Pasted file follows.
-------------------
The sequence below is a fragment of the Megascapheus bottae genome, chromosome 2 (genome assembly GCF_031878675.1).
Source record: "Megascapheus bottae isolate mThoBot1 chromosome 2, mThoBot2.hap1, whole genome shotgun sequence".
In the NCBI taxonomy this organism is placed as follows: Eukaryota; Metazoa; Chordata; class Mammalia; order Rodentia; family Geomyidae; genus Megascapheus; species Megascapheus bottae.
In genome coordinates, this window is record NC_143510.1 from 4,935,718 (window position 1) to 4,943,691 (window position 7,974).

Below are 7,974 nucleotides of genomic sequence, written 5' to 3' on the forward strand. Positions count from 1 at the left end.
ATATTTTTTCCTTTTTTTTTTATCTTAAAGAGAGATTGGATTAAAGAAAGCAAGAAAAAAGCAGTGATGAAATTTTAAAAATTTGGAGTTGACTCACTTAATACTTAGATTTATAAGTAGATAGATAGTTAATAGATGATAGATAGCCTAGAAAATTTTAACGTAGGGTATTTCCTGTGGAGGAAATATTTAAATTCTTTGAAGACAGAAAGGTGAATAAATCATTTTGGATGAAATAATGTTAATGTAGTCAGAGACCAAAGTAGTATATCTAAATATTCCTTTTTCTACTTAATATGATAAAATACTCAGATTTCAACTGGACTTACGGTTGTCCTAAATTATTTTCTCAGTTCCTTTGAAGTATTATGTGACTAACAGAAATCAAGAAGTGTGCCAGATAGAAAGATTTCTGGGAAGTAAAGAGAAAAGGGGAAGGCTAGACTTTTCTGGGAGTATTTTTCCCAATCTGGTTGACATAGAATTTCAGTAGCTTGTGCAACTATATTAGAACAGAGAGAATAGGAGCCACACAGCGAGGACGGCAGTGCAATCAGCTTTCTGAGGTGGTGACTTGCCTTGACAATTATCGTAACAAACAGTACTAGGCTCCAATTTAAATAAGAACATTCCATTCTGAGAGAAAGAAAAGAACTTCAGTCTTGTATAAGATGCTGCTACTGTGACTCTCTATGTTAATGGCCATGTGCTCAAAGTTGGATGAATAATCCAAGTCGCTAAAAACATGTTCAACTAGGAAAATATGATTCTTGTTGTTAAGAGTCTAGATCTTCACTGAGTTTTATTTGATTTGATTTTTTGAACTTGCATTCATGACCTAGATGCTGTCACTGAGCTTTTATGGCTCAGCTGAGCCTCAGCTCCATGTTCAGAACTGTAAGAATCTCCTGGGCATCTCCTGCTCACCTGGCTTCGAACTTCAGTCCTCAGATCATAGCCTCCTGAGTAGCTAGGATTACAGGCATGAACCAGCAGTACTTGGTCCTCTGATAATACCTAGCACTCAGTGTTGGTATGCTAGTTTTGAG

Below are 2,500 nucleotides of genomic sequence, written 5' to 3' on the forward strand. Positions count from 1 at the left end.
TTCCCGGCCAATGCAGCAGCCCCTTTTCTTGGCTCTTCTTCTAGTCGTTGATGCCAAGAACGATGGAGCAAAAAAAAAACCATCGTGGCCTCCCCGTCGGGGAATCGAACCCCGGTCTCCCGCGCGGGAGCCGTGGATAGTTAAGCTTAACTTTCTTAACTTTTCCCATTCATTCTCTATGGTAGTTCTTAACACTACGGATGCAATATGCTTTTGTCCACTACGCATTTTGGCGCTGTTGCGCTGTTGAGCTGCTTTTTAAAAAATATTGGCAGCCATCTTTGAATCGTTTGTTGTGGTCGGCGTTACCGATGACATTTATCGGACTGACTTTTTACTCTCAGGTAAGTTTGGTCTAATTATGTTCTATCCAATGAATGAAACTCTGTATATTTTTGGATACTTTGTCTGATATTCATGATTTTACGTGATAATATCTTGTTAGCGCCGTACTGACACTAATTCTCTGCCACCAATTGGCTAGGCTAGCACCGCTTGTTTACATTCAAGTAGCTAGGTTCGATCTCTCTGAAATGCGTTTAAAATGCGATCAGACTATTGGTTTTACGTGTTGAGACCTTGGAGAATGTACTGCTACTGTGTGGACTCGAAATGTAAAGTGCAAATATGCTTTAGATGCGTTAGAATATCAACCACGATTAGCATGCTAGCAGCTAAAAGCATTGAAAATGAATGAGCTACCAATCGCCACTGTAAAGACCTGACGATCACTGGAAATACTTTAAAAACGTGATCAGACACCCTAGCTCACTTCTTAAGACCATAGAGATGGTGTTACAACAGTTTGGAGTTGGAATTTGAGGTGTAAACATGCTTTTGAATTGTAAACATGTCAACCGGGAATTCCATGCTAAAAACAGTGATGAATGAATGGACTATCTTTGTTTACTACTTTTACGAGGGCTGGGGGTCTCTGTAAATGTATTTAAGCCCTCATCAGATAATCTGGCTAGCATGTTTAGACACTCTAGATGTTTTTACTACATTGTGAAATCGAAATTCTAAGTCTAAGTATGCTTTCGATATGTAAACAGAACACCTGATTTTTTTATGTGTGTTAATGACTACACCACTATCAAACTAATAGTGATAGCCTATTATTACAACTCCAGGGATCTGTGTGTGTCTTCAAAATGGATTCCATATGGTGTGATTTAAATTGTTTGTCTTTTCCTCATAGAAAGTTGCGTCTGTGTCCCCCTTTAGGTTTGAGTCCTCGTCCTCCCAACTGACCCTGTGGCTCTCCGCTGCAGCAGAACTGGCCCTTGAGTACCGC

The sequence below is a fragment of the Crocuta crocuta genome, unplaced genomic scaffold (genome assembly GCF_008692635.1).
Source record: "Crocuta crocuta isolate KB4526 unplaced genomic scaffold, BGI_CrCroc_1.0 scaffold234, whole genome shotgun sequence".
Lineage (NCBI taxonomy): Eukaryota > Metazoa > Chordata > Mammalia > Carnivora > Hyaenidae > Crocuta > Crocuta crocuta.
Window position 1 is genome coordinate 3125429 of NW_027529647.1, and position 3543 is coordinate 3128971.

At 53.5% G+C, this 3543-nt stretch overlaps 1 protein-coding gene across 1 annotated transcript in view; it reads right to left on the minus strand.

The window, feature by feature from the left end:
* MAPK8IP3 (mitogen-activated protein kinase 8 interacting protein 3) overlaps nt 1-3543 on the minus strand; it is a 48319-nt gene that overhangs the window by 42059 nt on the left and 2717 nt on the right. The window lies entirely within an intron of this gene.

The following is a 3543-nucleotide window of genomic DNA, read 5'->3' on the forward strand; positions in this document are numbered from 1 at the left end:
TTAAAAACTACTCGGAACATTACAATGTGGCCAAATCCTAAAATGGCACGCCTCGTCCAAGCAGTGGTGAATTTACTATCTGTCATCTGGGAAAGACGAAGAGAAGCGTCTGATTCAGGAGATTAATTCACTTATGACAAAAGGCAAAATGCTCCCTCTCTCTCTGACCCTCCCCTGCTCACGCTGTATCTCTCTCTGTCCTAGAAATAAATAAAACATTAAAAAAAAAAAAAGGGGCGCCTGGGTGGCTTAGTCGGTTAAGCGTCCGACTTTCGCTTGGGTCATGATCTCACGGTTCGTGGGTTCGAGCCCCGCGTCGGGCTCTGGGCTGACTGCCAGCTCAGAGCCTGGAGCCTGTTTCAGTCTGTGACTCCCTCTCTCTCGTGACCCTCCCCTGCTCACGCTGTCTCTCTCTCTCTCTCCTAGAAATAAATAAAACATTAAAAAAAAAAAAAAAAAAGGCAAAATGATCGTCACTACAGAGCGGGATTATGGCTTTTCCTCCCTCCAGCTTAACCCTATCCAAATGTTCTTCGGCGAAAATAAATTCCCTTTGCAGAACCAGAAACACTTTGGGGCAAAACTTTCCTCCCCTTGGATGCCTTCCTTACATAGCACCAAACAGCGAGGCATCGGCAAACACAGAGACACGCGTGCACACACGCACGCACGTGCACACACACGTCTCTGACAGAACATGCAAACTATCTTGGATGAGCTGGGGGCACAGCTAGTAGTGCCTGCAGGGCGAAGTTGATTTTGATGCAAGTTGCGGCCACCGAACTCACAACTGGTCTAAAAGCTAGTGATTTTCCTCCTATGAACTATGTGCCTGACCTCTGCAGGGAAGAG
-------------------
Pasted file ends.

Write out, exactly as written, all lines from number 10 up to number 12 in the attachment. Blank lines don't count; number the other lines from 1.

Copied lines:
Source record: "Crocuta crocuta isolate KB4526 unplaced genomic scaffold, BGI_CrCroc_1.0 scaffold234, whole genome shotgun sequence".
Lineage (NCBI taxonomy): Eukaryota > Metazoa > Chordata > Mammalia > Carnivora > Hyaenidae > Crocuta > Crocuta crocuta.
Window position 1 is genome coordinate 3125429 of NW_027529647.1, and position 3543 is coordinate 3128971.